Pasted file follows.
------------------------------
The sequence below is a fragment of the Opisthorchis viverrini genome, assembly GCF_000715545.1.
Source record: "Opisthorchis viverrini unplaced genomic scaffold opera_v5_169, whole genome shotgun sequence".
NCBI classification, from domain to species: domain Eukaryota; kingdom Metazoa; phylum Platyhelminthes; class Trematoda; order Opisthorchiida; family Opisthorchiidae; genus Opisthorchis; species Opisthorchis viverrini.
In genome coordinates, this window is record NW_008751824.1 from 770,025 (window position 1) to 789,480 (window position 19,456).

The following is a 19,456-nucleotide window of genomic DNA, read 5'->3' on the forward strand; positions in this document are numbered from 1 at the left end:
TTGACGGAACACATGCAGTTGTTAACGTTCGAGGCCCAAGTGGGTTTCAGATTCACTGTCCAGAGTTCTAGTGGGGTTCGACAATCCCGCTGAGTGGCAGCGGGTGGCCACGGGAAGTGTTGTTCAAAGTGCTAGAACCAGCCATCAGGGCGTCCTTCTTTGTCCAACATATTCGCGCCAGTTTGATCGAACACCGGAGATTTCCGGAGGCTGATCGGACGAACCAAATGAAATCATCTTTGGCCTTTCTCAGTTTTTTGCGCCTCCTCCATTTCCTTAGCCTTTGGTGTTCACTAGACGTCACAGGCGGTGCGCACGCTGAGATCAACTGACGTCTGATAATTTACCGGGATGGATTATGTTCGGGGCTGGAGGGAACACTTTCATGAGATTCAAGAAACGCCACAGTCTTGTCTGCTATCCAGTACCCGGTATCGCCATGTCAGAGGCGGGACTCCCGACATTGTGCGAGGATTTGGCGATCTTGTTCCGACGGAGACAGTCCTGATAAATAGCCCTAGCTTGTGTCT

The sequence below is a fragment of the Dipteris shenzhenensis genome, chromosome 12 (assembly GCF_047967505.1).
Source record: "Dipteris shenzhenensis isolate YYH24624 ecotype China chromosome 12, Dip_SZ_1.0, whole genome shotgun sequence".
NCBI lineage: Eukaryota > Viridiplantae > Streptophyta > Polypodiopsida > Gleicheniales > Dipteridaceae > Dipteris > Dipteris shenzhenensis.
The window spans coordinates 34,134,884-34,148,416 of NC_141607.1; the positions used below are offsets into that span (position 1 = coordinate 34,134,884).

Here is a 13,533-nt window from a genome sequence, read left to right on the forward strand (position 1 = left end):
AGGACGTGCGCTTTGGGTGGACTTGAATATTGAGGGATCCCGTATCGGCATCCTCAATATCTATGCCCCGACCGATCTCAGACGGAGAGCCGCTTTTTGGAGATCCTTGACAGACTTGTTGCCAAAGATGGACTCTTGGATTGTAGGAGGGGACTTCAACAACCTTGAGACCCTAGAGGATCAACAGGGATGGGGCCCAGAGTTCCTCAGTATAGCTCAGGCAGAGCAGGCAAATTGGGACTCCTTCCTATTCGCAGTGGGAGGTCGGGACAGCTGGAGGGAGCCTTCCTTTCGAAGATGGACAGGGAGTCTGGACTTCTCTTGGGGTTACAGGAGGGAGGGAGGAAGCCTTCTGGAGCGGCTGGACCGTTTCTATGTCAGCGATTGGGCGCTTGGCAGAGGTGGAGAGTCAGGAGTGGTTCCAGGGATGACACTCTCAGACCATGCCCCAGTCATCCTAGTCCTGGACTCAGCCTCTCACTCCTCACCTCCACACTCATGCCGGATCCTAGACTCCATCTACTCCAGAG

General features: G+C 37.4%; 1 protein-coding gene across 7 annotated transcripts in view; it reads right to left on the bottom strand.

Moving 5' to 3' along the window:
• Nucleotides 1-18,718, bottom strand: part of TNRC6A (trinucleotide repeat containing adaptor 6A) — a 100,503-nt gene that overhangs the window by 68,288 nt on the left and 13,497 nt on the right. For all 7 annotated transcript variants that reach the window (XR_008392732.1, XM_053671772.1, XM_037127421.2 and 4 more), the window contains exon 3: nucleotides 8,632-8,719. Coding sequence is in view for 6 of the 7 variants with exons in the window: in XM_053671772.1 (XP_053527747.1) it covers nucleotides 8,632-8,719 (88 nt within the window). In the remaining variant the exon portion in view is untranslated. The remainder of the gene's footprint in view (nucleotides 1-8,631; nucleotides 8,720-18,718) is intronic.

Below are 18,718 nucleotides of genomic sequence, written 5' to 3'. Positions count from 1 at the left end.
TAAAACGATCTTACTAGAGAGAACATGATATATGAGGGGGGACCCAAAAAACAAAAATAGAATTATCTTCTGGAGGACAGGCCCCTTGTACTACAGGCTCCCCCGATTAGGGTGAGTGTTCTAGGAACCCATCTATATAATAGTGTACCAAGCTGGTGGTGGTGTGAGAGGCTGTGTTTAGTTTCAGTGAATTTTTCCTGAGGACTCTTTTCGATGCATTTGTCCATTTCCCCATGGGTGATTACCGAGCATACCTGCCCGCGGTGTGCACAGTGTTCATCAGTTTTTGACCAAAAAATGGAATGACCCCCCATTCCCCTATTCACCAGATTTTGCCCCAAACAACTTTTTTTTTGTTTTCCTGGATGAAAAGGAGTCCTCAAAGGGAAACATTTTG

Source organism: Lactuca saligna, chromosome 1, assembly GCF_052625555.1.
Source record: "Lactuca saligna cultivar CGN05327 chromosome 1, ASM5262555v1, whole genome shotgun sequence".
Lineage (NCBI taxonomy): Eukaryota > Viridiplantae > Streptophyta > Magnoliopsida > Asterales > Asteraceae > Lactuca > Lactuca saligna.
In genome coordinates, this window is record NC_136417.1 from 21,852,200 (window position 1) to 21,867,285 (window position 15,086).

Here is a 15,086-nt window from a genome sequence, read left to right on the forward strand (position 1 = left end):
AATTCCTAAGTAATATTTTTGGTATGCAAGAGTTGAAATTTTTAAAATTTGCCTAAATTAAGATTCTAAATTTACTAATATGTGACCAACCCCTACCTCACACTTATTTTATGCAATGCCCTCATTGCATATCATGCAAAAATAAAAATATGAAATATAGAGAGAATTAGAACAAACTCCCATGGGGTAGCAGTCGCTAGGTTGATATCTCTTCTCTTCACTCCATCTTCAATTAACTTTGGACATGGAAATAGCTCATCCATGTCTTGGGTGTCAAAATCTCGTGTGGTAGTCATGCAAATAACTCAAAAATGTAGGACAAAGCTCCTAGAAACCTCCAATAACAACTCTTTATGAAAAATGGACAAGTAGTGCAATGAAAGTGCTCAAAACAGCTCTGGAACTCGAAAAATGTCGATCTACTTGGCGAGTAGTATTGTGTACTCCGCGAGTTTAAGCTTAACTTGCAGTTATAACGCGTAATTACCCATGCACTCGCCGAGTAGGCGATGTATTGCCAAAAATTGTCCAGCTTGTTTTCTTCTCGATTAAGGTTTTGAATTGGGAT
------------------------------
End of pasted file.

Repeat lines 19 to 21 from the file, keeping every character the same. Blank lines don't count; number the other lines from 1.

Source record: "Lactuca saligna cultivar CGN05327 chromosome 1, ASM5262555v1, whole genome shotgun sequence".
Lineage (NCBI taxonomy): Eukaryota > Viridiplantae > Streptophyta > Magnoliopsida > Asterales > Asteraceae > Lactuca > Lactuca saligna.
In genome coordinates, this window is record NC_136417.1 from 21,852,200 (window position 1) to 21,867,285 (window position 15,086).